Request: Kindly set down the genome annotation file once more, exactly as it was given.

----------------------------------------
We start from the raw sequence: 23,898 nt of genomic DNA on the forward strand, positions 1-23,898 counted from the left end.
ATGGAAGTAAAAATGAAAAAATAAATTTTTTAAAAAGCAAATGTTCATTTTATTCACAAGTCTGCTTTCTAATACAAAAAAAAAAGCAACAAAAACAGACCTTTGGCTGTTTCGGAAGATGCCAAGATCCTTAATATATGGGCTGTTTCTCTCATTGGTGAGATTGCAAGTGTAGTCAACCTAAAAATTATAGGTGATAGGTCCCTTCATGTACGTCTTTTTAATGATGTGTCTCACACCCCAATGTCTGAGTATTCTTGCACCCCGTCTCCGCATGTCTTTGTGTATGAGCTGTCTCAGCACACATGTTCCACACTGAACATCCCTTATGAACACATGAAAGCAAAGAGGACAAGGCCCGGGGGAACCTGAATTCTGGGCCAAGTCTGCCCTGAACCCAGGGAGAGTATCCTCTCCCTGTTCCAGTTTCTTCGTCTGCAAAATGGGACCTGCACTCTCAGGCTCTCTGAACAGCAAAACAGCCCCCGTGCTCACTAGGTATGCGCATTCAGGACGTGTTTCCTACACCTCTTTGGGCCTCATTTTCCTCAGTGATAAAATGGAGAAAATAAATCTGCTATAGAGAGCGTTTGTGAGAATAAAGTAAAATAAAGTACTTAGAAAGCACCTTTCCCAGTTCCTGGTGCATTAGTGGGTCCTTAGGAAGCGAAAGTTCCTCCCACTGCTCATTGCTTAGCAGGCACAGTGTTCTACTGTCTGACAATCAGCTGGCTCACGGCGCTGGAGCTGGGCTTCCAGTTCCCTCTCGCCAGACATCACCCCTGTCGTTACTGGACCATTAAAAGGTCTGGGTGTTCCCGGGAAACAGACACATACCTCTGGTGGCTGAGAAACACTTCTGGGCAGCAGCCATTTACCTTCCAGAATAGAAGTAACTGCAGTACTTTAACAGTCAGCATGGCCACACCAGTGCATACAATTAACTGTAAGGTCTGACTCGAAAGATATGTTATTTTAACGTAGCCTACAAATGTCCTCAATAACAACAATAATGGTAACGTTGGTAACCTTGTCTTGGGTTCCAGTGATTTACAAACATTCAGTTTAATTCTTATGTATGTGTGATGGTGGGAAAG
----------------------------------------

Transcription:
We start from the raw sequence: 23,898 nt of genomic DNA on the forward strand, positions 1-23,898 counted from the left end.
ATGGAAGTAAAAATGAAAAAATAAATTTTTTAAAAAGCAAATGTTCATTTTATTCACAAGTCTGCTTTCTAATACAAAAAAAAAAGCAACAAAAACAGACCTTTGGCTGTTTCGGAAGATGCCAAGATCCTTAATATATGGGCTGTTTCTCTCATTGGTGAGATTGCAAGTGTAGTCAACCTAAAAATTATAGGTGATAGGTCCCTTCATGTACGTCTTTTTAATGATGTGTCTCACACCCCAATGTCTGAGTATTCTTGCACCCCGTCTCCGCATGTCTTTGTGTATGAGCTGTCTCAGCACACATGTTCCACACTGAACATCCCTTATGAACACATGAAAGCAAAGAGGACAAGGCCCGGGGGAACCTGAATTCTGGGCCAAGTCTGCCCTGAACCCAGGGAGAGTATCCTCTCCCTGTTCCAGTTTCTTCGTCTGCAAAATGGGACCTGCACTCTCAGGCTCTCTGAACAGCAAAACAGCCCCCGTGCTCACTAGGTATGCGCATTCAGGACGTGTTTCCTACACCTCTTTGGGCCTCATTTTCCTCAGTGATAAAATGGAGAAAATAAATCTGCTATAGAGAGCGTTTGTGAGAATAAAGTAAAATAAAGTACTTAGAAAGCACCTTTCCCAGTTCCTGGTGCATTAGTGGGTCCTTAGGAAGCGAAAGTTCCTCCCACTGCTCATTGCTTAGCAGGCACAGTGTTCTACTGTCTGACAATCAGCTGGCTCACGGCGCTGGAGCTGGGCTTCCAGTTCCCTCTCGCCAGACATCACCCCTGTCGTTACTGGACCATTAAAAGGTCTGGGTGTTCCCGGGAAACAGACACATACCTCTGGTGGCTGAGAAACACTTCTGGGCAGCAGCCATTTACCTTCCAGAATAGAAGTAACTGCAGTACTTTAACAGTCAGCATGGCCACACCAGTGCATACAATTAACTGTAAGGTCTGACTCGAAAGATATGTTATTTTAACGTAGCCTACAAATGTCCTCAATAACAACAATAATGGTAACGTTGGTAACCTTGTCTTGGGTTCCAGTGATTTACAAACATTCAGTTTAATTCTTATGTATGTGTGATGGTGGGAAAG